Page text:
In other words, it’s obvious when watching this video that Barnum was thinking. Sometimes he pauses and tries this or that part of the board, including swinging his body around to try different angles. Sometimes you can see him deciding to use one paw instead of the other, especially when the first paw didn’t get clicked. And, most importantly, he didn’t give up — he made the decision to keep trying until he got too mentally tired, and took a break. Also a valid choice, and an important communication to me.

It’s worth noting, however, that — although you don’t see this because it occurs after the tape ends — after turning and walking away, Barnum arced back around and immediately tried to continue. In fact, this “game” is so reinforcing for him that even when I have gone too long, and he clearly needs to stop, when I pick up the board, he always tries to get more scratches in. I will be lifting up the board, and he’s trying to stand on it (and that’s 80 pounds of dog — oof!).

That’s where we were six months ago.

My, how things have changed!

At that time, this skill was the only one I had trained entirely by shaping. (In most cases, I’d used a combination of shaping and targeting.) Since then, Barnum has gotten more “clicker savvy,” and we do more pure shaping. As a result, he is much more accustomed to offering behaviors.

I didn’t realize how much learning was going on inside his furry head until I embarked on our first twirling lesson. Remember that New Year’s resolution? Our useless trick?

Here’s how it went. I got out my treats (cubes of frozen beef heart), and my clicker, and shut us in the larger bathroom — the room with the fewest distractions that still provides enough space to maneuver.

My first decision was which direction I was going to teach him to spin, and more importantly, how I would remember which direction I chose. Shaping requires split-second timing; a good shaping session is a series of reactions without pauses for thought.

In fact, since no response (the absence of c/t) means, “That’s not what I’m looking for, try something else,” if I stop to think, “Now should I click that or not? Was that clockwise or counterclockwise?” I very well might be giving Barnum bogus information — telling him he didn’t do the desired behavior when he did.

Therefore, I needed a way I could keep track of which direction I’d spin Barnum without my brain inhibiting the speed and rhythm of my hands. Barnum has a streak of silver on his left, front leg. I decided to shape him to spin left, using that visual landmark to keep me on track if I became confused.

Now it was time to tell Barnum the plan.

I sat and waited. When Barnum looked to the left, c/t. I cheated slightly, by including an element of luring — I tried to throw the treats to his left. This meant, every time he turned toward a treat, I could click him again for that left-turning motion. We went on like this, with him making big, slow circles as I clicked and lobbed meat.

Did he know what he was being clicked for? No, not yet. But just like an athlete or pianist builds muscle memory by practicing moving their body in a certain way over and over, I had faith he would eventually start turning to the left on his own. At first, he wouldn’t realize why he was doing this. Eventually, he would have “a lightbulb moment” and start doing it intentionally. Then, I would shape a tighter, faster spin — maybe. Someday?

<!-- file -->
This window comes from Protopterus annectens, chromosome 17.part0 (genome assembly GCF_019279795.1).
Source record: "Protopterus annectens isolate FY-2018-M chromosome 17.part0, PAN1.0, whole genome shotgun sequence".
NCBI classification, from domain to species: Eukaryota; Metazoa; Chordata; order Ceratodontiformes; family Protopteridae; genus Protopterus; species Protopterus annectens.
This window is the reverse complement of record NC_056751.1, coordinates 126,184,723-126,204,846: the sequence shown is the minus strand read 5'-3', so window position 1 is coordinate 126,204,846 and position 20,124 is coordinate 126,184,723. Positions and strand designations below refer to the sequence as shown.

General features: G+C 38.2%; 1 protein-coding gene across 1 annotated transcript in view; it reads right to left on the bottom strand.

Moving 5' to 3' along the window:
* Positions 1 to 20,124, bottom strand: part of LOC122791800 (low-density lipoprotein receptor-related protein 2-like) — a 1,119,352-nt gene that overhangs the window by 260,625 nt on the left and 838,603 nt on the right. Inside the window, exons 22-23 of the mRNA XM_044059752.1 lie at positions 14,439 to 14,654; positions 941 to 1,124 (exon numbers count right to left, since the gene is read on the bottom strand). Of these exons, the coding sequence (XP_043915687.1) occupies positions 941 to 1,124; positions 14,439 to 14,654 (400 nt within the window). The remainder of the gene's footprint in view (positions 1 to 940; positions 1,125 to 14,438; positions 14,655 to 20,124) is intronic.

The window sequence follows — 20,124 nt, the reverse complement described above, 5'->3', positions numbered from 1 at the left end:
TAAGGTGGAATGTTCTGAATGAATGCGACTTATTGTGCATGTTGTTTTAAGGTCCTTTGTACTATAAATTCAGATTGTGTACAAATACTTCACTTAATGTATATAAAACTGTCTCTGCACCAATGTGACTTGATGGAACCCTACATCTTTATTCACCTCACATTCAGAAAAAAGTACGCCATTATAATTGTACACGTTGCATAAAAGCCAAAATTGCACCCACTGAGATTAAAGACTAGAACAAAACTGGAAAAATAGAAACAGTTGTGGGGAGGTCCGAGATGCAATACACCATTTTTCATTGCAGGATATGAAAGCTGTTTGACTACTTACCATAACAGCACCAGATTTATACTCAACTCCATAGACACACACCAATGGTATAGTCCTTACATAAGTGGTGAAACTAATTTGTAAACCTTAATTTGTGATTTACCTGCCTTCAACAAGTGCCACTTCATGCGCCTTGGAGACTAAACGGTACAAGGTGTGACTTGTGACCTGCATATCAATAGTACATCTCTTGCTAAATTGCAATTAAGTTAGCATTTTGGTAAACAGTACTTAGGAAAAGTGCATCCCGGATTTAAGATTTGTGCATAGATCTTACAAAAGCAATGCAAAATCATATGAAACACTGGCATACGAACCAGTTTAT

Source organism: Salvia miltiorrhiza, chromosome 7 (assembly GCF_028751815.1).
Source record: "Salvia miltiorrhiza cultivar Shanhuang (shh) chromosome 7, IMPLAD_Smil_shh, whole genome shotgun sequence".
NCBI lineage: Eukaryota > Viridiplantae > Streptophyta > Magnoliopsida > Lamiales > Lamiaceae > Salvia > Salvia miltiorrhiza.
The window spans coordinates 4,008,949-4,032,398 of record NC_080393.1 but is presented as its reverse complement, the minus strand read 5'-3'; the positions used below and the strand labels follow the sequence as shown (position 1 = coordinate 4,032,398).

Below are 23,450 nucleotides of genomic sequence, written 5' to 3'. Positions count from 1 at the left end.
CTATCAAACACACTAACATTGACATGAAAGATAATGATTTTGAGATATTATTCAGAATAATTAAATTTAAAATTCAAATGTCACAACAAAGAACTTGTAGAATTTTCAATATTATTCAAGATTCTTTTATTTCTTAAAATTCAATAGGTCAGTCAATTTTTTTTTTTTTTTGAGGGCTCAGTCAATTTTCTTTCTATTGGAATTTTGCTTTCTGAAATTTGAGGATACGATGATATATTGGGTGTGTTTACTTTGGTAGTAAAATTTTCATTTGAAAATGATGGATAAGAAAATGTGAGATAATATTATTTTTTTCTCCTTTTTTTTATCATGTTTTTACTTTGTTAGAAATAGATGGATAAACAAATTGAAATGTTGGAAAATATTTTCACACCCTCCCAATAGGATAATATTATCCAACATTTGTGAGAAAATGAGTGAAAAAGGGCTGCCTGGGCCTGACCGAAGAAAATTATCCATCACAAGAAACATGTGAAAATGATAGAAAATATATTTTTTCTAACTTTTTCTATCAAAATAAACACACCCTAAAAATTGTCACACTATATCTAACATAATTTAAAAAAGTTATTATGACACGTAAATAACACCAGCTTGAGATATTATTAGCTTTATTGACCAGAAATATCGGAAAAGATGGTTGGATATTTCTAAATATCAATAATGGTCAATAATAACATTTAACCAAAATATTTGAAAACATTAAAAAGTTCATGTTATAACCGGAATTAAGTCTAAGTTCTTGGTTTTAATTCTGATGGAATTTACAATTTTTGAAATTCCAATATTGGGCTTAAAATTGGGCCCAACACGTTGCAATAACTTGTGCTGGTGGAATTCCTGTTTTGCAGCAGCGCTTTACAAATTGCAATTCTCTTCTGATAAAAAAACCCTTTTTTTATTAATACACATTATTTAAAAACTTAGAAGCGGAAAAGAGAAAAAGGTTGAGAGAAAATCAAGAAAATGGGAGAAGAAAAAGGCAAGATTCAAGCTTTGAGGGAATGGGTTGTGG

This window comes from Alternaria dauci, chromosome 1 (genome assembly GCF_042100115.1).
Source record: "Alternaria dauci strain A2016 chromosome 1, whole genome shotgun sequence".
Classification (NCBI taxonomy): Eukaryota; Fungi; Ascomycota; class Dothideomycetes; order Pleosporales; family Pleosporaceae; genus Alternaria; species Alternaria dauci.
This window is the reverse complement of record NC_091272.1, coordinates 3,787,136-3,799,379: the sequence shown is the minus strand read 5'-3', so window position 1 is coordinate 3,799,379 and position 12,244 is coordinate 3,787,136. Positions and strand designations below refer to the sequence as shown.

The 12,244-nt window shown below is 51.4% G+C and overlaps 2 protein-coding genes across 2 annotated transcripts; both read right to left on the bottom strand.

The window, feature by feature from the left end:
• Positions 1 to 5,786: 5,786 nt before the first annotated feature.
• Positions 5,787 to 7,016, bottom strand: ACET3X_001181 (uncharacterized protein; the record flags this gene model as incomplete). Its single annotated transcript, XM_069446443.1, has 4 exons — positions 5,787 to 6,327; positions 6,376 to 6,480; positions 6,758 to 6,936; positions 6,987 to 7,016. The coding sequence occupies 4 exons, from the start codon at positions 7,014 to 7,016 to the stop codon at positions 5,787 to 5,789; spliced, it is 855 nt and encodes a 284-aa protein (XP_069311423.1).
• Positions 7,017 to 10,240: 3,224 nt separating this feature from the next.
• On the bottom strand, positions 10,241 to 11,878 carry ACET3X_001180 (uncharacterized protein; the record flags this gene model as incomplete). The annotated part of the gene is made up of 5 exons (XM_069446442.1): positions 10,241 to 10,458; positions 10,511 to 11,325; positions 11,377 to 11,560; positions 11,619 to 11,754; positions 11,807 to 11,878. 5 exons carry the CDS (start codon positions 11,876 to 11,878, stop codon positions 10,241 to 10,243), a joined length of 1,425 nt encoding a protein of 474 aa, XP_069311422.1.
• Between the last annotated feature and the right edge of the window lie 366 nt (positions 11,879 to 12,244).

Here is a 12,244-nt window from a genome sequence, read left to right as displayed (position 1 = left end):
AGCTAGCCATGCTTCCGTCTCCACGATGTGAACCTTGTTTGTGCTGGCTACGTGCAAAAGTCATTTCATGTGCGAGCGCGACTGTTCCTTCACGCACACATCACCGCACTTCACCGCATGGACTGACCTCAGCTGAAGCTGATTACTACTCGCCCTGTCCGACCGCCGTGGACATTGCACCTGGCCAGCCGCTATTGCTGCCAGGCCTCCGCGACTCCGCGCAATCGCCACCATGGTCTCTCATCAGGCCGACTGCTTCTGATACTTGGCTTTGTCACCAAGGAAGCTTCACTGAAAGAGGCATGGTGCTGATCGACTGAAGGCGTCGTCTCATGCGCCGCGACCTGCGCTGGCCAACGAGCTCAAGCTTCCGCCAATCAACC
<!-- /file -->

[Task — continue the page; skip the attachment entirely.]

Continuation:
But for now, I was just trying to get him moving in the correct direction, literally. All was going well until, for whatever reason (probably due to where I’d thrown the last treat), I didn’t have anything to click. Barnum just stood perfectly still, watching me.

When no c/t was forthcoming, he offered a sit, because that is the behavior he has the longest reinforcement history with. I continued to wait. I figured eventually he would at least look left, I’d reinforce that, and away we’d go.

Instead, when he didn’t get clicked after a few seconds, he pawed the ground! First with one paw, then the other. He tried both tapping the ground and raking it. If I’d been prepared and thinking on my toes, I could have clicked one of these left-paw movements, but I was not expecting it.

I had been shaping him to hit a target on the floor with his paw, and of course he knew the scratches from the nail file, but there was no target or filing board this time, he was just trying out different foot behaviors — maybe partly because he recognized that the behavior had something to do with moving his legs.

Then he sat again. No click. He downed. No click. He did all of this facing me, straight on, so there was no clickable movement to the left!

He lay there, looking at me. Then he elaborated on his down. He put his head on his right leg. Then his left. He tried rolling partway onto his side. (Again, looking back, I realize I could have clicked him putting his head on his left leg, but I was so entranced by him offering me behavior after behavior, I wasn’t thinking small enough.)

Then he pulled himself back into a sit. He locked eyes with me and stared — eye contact, a behavior we work on every day.

Up until now, every behavior he’d offered was something he’d been rewarded for in the past. (The head-down-on-paws and laying on his side are some of the “bio-feedback” behaviors I click for when asking him to relax.)

When nothing in his known repertoire worked, he did something that totally surprised me. Staying in his sit, he scooted his butt a couple of inches to one side. Then he tried scooting the other direction.

I have never seen him do this before or since. I have certainly never asked for the behavior, “Sit, looking at me, and — staying in your sit — move two inches to the right.”